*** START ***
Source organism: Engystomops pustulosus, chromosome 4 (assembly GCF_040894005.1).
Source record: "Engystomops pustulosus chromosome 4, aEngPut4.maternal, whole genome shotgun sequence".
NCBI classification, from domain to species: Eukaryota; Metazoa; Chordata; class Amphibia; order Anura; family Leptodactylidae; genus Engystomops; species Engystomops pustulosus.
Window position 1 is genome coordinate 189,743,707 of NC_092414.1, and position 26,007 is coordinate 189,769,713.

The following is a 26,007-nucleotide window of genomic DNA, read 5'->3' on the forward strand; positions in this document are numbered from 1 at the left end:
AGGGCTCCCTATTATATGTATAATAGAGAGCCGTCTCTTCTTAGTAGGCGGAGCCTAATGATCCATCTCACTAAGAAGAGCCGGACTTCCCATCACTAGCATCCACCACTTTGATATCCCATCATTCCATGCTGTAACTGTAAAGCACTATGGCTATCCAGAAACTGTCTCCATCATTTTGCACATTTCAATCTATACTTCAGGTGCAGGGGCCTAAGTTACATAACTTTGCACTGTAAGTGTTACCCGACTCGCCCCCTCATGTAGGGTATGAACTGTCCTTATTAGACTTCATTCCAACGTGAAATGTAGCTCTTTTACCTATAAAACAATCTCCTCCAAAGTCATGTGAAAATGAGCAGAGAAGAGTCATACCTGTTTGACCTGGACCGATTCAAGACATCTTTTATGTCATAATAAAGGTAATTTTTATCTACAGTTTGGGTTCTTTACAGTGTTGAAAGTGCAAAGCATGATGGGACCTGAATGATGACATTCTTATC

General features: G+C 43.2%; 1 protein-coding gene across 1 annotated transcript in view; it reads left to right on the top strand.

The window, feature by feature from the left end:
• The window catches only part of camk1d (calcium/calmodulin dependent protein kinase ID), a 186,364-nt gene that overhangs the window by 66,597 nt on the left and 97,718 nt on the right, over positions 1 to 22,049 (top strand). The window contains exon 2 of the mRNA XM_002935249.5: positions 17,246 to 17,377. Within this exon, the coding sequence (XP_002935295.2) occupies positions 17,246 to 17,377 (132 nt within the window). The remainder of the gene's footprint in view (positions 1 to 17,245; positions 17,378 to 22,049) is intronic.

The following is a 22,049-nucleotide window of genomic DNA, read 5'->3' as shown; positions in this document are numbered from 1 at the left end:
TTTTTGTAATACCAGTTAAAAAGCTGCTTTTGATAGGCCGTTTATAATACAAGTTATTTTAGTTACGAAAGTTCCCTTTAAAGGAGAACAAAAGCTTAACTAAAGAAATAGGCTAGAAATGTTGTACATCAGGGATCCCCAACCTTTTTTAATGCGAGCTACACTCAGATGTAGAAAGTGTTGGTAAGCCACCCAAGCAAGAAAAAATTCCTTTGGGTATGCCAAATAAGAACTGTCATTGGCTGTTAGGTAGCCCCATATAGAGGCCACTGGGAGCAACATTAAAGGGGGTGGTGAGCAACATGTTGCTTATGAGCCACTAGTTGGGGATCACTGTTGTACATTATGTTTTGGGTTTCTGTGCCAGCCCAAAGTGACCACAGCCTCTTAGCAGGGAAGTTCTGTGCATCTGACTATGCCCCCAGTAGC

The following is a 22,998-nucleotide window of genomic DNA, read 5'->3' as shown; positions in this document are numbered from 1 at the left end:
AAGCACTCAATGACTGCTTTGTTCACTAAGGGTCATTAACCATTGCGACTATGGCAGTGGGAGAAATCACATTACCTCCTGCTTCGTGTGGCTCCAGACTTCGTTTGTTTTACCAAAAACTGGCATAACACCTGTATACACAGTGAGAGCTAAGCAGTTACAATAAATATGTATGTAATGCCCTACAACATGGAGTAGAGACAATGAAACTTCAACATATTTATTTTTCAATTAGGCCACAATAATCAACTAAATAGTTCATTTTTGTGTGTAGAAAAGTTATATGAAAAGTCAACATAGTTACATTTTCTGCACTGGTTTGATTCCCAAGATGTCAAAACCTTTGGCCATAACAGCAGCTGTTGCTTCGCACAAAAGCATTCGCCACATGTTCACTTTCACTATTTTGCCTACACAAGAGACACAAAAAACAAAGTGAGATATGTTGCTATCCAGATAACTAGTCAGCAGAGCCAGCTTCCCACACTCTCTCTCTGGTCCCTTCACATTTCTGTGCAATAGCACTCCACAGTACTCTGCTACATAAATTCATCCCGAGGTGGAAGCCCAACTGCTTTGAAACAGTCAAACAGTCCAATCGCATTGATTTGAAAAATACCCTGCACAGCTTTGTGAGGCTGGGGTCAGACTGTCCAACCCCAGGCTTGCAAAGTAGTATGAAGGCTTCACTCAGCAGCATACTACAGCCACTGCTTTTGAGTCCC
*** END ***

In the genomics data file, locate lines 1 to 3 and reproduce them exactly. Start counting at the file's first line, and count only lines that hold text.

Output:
Source organism: Engystomops pustulosus, chromosome 4 (assembly GCF_040894005.1).
Source record: "Engystomops pustulosus chromosome 4, aEngPut4.maternal, whole genome shotgun sequence".
NCBI classification, from domain to species: Eukaryota; Metazoa; Chordata; class Amphibia; order Anura; family Leptodactylidae; genus Engystomops; species Engystomops pustulosus.